By Krishna Krishnamurthy
Nepal is one of the most vulnerable countries to climate risks, and food security is especially sensitive to climate variability. For example, over the last decade, around 30,845 hectares of land owned by almost 5% of households became uncultivable due to climate-related hazards. In the Eastern Terai, too, the unusually low rains of 2005/2006 associated with the early monsoon resulted in crop losses of 30%; the cold wave of 1997/1998 also had negative impacts on agricultural productivity resulting in losses of up to 38% for chickpea and lentils, and 28% for potato.
Communities, too, have reported significant impacts on agriculture. In the Hills, the lack of sufficient precipitation is affecting paddy rice and wheat production. Communities in the Salyan district have diversified to less preferred crops due to the lack of precipitation.
To better understand the relationship between climate risk, livelihoods and food security in Nepal, the United Nations World Food Programme (WFP) is working in close collaboration with the Nepal Planning Commission (NPC) and the CGIAR Research Program on Climate Change, Agriculture and Food Security (CCAFS) to develop a set of analytical tools and methods.
WFP, the NPC and CCAFS are developing analysis that presents an innovative method which integrates detailed climate analysis with cutting-edge food security information to identify relationships between historical climate and food security trends as well as current vulnerabilities, and uses this information to define priorities for interventions in close consultation with partners.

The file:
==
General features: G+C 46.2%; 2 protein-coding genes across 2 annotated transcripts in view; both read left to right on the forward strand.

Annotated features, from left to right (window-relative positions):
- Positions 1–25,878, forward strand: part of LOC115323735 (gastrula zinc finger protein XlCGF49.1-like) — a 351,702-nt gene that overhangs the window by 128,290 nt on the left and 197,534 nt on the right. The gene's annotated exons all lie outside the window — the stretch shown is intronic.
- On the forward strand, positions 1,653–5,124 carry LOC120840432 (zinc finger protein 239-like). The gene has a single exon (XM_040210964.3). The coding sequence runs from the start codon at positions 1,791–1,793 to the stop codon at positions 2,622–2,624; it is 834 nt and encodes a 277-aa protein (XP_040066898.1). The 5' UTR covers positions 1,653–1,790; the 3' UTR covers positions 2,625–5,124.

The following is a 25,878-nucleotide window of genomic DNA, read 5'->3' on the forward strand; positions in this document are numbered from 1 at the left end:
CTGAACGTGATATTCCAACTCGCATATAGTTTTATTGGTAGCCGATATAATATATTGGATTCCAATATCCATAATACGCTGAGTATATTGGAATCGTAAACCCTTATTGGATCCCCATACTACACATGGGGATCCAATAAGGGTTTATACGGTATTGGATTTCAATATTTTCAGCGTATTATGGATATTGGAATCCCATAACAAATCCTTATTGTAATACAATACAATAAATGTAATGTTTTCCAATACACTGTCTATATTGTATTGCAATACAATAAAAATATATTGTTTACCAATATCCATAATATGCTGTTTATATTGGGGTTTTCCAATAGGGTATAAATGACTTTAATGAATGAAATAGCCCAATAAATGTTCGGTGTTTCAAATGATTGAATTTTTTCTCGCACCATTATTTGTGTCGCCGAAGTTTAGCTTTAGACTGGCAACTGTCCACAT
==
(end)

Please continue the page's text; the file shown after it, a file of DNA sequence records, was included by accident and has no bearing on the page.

One of the key findings of the analysis is that access to food markets is one of the critical components of food security. This is especially the case in the mountain areas, where households depend heavily on markets and in-kind contributions during the agricultural lean seasons, despite limited market access and infrastructure. If winter precipitation continues to decline (as most models suggest), food access could be affected in two inter-related ways. First, reduced winter crop production due to lower post-monsoon precipitation would force households to purchase more of their food. Second, climate-induced food price volatility could require households to spend more of their income on food. In addition, climate-related disasters limit physical access to markets.
This analysis is part of the Resilience Project Initiative coordinated by WFP’s Office for Climate Change, Environment and Disaster Risk Reduction. For more information, please visit www.resilienceweb.org
This blog post was written by Krishna Krishnamurthy, Climate Change and Hunger Analyst at the World Food Programme (WFP), Office for Climate Change, Environment and Disaster Risk Reduction, WFP.